79th Armoured Division (United Kingdom)

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79th Armoured Division
79th armoured division badge.jpg
Badge of the 79th Armoured Division
Active 14 August 1942 - 20 August 1945
Country United Kingdom
Branch British Army
Type Specialised armour
Size Division
Engagements Battle of Normandy
Battle of the Scheldt
Geilenkirchen salient
Rhine crossing
Elbe crossing,
Battle for the Roer Triangle
Commanders
Notable
commanders
Major General Sir Percy Hobart

The 79th Armoured Division was a specialist British Army armoured formation created as part of the preparations for the Normandy invasion of 6 June 1944. The division operated armoured vehicles modified for specialist roles, intended to assist with the landings on the beaches. The division remained in action during the north-west European campaign, providing specialised support during assaults to the 21st Army Group and, occasionally, to American units.

History[edit]

The division was formed as a standard armoured formation in November 1942, but in March 1943, it was about to be disbanded for lack of resources. Alan Brooke (Chief of the Imperial General Staff), however, foresaw the need for specialised armoured vehicles and offered its command to Major General Sir Percy Hobart. Hobart accepted on the understanding that the 79th would be an operational division, not just a training and development one. The number assigned - 79 - appears to be in the higher infantry division series between the regular 78th Infantry Division (United Kingdom) and the low grade 80th Infantry Division (United Kingdom). As an all-armoured formation its infantry brigade was removed; the 27th Armoured Brigade remained as the nucleus of its new role but was moved to the 3rd British Infantry Division in early 1944.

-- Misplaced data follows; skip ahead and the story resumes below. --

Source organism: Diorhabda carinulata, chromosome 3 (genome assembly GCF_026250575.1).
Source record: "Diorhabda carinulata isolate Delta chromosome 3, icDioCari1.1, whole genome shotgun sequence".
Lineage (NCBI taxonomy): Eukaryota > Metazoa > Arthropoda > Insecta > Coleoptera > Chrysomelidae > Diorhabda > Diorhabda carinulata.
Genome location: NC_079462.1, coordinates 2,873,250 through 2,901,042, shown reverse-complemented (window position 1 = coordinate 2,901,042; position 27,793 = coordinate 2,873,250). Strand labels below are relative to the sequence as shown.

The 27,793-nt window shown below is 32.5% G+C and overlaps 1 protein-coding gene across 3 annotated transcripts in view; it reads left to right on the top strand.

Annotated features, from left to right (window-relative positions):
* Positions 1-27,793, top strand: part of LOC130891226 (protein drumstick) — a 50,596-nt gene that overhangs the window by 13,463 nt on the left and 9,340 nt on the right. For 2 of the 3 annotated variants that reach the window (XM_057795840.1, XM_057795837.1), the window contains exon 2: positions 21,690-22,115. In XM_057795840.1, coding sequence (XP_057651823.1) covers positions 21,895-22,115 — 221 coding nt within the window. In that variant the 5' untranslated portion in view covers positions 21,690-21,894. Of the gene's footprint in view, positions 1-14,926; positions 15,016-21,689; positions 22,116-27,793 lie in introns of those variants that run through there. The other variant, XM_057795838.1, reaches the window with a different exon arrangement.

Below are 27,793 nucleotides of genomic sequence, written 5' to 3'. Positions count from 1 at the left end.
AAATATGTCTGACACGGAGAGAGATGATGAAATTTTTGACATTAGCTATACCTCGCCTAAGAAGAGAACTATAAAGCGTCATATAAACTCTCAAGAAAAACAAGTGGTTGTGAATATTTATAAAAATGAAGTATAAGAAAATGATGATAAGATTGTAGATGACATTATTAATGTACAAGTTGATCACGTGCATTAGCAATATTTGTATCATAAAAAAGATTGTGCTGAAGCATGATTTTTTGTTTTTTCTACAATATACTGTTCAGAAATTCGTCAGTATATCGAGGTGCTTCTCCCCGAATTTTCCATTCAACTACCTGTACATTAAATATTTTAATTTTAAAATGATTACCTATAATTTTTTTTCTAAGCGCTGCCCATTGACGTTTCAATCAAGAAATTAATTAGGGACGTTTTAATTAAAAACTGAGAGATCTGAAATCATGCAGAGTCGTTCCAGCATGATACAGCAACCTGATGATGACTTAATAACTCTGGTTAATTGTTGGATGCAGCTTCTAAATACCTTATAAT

Hobart gave firm direction and the strange-looking tanks it developed and operated were known as Hobart's Funnies. They included tanks that floated, could clear mines, destroy defences, carry and lay bridges, and roadways - anything that would enable the invasion force to get ashore and break through the German defences. One less successful development was the Canal Defence Light a giant light intended to dazzle enemy gunners, although it was used to provide artificial daylight during the attack on the Geilenkirchen salient.